Last month, state legislators held hearings to examine whether New York should seek to amend the state constitution to allow statewide gambling. Supporters tout expanded commercial gaming would solve New York's economic woes.
Amending the state constitution requires approval by two terms of the Legislature, followed by a statewide referendum and public vote.
According to a recent Quinnipiac University poll of 1,016 registered voters, New York residents would approve the creation of casinos “similar to those in Atlantic City and Las Vegas,” reported CBS New York.
Poll results (with a margin of error of +/- 3.1 percentage points) showed 56 percent of registered voters backed statewide commercialized gambling, meaning casinos not affiliated with Indian tribes.
The majority of respondents—64 percent—thought creating new casinos would bolster the local economy.
"Undoubtedly, supporters of this effort will point to Indian nations, such as the Oneida Nation, as proof of the positive impact gaming can have on New York's communities," wrote Ray Halbritter, Oneida Nation representative and chief executive officer of Nation Enterprises including Turning Stone Resort Casino, in the op-ed The Real Story About American Indian Gaming in New York State. "The problem with that argument, however, is that Indian nations are fundamentally different from the gambling industry."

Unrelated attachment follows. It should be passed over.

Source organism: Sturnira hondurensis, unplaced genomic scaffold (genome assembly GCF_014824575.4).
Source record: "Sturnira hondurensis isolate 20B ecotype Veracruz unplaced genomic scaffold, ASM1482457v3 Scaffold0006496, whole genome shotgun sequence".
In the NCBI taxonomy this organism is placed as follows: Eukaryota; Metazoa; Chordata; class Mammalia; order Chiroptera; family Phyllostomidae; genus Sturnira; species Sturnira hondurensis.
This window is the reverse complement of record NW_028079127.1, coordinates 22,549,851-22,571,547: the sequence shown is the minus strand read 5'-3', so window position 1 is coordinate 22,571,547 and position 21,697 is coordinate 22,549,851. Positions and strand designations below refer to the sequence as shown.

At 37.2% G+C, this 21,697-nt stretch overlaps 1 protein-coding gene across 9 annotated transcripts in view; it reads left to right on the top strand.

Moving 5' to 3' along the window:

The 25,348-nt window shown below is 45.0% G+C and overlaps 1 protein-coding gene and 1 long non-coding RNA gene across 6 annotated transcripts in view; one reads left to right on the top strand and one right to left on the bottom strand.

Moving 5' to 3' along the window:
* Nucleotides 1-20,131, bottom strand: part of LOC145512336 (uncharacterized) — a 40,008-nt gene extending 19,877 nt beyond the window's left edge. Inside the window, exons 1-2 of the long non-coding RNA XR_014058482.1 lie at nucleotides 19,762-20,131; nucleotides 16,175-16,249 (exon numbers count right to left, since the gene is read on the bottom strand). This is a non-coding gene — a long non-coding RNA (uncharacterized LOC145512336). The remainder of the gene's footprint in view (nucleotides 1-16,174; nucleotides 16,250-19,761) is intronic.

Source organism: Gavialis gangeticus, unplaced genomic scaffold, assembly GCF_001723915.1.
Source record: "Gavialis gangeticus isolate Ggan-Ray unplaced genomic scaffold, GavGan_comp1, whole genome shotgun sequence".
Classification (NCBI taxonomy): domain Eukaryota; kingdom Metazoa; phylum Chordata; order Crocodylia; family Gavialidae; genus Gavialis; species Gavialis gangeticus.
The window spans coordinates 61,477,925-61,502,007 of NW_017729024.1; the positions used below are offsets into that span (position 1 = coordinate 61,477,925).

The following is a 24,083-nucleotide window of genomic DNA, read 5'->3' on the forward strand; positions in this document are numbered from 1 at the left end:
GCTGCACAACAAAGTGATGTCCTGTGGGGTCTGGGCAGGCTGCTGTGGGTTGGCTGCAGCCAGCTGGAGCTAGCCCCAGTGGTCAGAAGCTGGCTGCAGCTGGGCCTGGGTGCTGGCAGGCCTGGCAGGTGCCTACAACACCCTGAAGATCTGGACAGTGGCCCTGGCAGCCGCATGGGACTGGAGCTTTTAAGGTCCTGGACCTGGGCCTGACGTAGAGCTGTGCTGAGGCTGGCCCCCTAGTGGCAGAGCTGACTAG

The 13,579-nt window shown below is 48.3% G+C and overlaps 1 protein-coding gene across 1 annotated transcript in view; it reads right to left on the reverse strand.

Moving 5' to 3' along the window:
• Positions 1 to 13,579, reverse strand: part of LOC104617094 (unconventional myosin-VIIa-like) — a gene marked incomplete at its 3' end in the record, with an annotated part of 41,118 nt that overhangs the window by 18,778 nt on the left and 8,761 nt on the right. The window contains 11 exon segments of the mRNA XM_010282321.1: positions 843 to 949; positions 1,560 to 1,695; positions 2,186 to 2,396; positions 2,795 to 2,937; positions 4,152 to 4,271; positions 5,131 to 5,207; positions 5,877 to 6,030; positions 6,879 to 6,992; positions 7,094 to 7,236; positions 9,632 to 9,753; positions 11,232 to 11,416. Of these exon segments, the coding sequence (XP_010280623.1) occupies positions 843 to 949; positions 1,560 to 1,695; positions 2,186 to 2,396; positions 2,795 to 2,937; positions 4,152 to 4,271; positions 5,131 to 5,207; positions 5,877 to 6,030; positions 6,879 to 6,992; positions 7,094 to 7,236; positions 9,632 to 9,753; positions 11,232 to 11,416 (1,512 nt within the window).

Halbritter explained that New Yorkers should understand that Indian nations are not going to move out of the state or out of the country. They are obligated to reinvest their revenues on their ancestral lands and in surrounding communities.
Halbritter cited Central New York as an example. When the area's manufacturing centers relocated to Mexico and China in search of higher profits, the Oneida Nation continued to invest back into the community. "...[I]n the process the Oneida Indian Nation emerged as one of the most positive economic forces in Central New York," Halbritter wrote. "In 2010, the Oneida Indian Nation was the largest employer in Oneida and Madison counties and the third largest employer in the sixteen counties that make up Central New York, only behind Cornell University and the State University Health System."